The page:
LETTERS

TO THE EDITOR

An Ab Initiu Reinvestigation of PC and PH Coupling Constants in Phosphates In a previous study (Giessner-Prettre & Pullman, 1974), we have calculated, by the finite perturbation method within the INDO approximations, the conformational dependence of PC and PH spin-spin coupling constants in ethylphosphate taken as a model compound for these couplings in nucleotides. Some of the results obtained were surprising. The calculated values of the three-bond vicinal POCC and POCH coupling constants were negative for the trans-planar arrangement of the four atoms concerned while there is, to our knowledge, no experimental evidence of negative vicinal coupling constants between two atoms having positive nuclear moments. In addition we found a strong dependence of the two-bond POC coupling constants upon the rotation angle about the PO bond [angle o in Sundaralingam’s notation (1973)]. Since the experimental values reported in the literature for this type of coupling constants in nucleotides, polynucleotides and related compounds are all within the range of 4.3-5-4 Hz (Man&h & Smith, 1972; Smith, Mantsch, Lapper & Schleich, 1973; Kotowycz & Hayamizu, 1973; Schleich, Cross, Blackburn & Smith, 1975; Schleich, Cross & Smith, 1976; Alderfer & Ts’o, 1977; Morr, Kula & Ernst, 1975) with the only exception of the cyclic nucleotides in which the variation can be attributed to particular structural and geometrical reasons (Smith et al., 1973; Lapper, Mantsch & Smith, 1973; Lapper & Smith, 1973) our result implies a remarkable constancy of the values of o and o’ in solution for the different non-cyclic nucleotides and polynucleotides studied. We felt that because of the strong implication that they have on the interpretation of the experimental data these results needed a reinvestigation. Thus we undertook the computation of 2Jpoc, 3Jwcc and 3JpocH in few model cases by an ab initio SCF method which does not present the possible artefacts that can appear in a semiempirical procedure like INDO. The contact contribution to the coupling constant is calculated by the double perturbation method developed by Barbier, Gagnaire, Berthier & Levy (1971). In this method the third order term which takes into account the first order of the electronic correlation is added to the second order 751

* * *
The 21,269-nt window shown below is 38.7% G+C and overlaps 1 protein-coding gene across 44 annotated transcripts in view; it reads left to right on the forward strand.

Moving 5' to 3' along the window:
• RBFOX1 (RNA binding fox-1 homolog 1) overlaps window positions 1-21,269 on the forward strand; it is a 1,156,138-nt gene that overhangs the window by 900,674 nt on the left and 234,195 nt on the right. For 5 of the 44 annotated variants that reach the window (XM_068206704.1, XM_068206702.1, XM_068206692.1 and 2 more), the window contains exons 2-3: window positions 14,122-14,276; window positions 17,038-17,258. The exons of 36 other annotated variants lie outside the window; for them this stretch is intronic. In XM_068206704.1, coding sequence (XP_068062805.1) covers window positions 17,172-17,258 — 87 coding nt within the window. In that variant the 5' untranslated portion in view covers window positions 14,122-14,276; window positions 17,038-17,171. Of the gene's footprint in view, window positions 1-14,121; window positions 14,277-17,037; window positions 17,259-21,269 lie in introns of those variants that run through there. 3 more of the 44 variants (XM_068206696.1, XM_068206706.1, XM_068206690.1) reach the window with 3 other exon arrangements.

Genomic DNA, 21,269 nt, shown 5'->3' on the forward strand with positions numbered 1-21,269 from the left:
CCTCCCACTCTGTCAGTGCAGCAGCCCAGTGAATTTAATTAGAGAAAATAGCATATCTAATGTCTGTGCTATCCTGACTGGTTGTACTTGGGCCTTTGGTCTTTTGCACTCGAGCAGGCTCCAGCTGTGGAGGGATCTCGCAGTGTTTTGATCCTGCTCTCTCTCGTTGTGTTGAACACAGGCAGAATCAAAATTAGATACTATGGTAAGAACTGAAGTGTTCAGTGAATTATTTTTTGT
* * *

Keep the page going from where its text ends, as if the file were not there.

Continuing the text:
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(London)